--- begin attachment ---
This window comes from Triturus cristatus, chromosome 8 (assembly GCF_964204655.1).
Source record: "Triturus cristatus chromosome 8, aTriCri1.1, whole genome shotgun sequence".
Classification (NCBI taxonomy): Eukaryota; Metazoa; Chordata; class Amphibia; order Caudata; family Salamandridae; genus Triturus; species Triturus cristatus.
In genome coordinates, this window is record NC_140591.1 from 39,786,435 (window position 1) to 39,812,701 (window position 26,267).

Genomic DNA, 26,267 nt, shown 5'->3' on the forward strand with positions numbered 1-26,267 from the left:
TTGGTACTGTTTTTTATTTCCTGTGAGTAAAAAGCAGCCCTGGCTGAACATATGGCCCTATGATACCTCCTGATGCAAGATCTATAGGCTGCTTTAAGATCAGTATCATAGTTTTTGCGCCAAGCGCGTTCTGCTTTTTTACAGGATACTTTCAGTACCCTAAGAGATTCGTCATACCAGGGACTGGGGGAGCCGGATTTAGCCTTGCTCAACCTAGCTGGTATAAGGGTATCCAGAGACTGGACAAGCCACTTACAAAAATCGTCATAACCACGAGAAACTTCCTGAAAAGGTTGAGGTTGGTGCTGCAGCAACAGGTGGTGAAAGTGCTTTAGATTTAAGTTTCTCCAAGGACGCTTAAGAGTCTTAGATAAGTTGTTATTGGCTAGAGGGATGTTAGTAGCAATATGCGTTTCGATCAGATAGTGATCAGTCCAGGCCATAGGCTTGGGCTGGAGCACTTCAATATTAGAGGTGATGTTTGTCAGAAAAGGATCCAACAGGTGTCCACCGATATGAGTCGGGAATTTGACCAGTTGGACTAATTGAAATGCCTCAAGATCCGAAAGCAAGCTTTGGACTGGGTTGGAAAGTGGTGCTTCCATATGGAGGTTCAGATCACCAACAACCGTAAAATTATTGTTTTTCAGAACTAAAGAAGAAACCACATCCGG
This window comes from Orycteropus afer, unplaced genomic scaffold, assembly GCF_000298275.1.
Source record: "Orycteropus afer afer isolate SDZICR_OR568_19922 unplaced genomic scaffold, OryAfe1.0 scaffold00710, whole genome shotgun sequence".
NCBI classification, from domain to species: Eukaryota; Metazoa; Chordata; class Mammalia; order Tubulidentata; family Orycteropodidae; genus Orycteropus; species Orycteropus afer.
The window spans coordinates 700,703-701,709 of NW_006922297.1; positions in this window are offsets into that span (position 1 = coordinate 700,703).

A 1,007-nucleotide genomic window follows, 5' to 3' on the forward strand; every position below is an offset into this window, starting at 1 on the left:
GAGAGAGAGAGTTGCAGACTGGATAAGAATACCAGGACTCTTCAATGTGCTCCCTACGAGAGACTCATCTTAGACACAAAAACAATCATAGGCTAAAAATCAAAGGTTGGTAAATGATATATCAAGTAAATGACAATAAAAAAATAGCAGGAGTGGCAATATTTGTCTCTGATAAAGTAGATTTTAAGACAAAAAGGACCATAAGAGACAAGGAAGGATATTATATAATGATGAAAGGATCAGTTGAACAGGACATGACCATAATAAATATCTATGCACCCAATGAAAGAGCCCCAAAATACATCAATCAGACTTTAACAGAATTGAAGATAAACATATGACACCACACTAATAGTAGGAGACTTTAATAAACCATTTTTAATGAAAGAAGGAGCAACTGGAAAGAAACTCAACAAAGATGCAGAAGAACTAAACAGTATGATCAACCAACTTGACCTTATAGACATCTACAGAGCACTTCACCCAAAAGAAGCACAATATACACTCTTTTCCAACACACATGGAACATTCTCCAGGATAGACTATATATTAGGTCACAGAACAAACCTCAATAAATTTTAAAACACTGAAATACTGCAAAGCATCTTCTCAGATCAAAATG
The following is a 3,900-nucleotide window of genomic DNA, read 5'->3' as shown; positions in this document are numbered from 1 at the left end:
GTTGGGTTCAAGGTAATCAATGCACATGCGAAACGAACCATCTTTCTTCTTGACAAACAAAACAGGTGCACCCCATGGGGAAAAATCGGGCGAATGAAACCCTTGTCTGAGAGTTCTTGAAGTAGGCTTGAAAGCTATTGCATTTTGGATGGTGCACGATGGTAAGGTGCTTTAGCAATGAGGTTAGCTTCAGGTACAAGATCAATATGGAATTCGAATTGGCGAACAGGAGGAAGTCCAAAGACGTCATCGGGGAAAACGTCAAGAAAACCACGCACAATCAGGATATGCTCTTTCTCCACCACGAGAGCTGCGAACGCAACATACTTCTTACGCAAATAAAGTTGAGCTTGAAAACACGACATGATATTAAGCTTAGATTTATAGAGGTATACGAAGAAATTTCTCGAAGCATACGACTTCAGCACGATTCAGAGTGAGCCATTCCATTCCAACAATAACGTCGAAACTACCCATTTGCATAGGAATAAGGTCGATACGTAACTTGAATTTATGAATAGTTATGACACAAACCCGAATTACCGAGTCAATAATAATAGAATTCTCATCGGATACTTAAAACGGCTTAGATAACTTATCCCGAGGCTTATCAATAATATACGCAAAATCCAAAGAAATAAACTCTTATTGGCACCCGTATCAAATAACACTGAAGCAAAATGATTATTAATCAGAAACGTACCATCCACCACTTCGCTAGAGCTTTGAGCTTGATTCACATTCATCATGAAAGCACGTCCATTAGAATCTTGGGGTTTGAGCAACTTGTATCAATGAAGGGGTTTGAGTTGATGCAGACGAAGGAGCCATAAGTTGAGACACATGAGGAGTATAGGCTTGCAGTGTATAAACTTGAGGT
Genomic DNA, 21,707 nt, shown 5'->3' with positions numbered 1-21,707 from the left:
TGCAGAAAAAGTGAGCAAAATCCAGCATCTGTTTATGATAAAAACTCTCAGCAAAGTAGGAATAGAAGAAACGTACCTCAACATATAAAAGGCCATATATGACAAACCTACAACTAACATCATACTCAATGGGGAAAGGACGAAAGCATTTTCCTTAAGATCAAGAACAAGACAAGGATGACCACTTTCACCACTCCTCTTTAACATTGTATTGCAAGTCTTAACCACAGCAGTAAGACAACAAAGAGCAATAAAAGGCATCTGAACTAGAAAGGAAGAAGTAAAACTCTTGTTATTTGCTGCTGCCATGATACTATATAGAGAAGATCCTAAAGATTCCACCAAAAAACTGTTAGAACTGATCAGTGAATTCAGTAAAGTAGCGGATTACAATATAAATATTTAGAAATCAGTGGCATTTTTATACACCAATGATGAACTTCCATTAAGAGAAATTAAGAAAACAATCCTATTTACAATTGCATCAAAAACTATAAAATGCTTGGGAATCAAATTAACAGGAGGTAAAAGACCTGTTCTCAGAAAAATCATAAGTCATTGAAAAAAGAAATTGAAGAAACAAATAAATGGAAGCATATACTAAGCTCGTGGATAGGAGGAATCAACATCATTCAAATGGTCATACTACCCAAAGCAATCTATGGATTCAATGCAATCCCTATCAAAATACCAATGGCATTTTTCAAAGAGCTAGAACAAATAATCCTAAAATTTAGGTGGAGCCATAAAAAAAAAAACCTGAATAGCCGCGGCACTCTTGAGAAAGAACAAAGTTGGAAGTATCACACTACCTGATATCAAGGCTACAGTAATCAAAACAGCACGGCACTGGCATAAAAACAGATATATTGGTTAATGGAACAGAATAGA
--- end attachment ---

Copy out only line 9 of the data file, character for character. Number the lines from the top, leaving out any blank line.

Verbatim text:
NCBI classification, from domain to species: Eukaryota; Metazoa; Chordata; class Mammalia; order Tubulidentata; family Orycteropodidae; genus Orycteropus; species Orycteropus afer.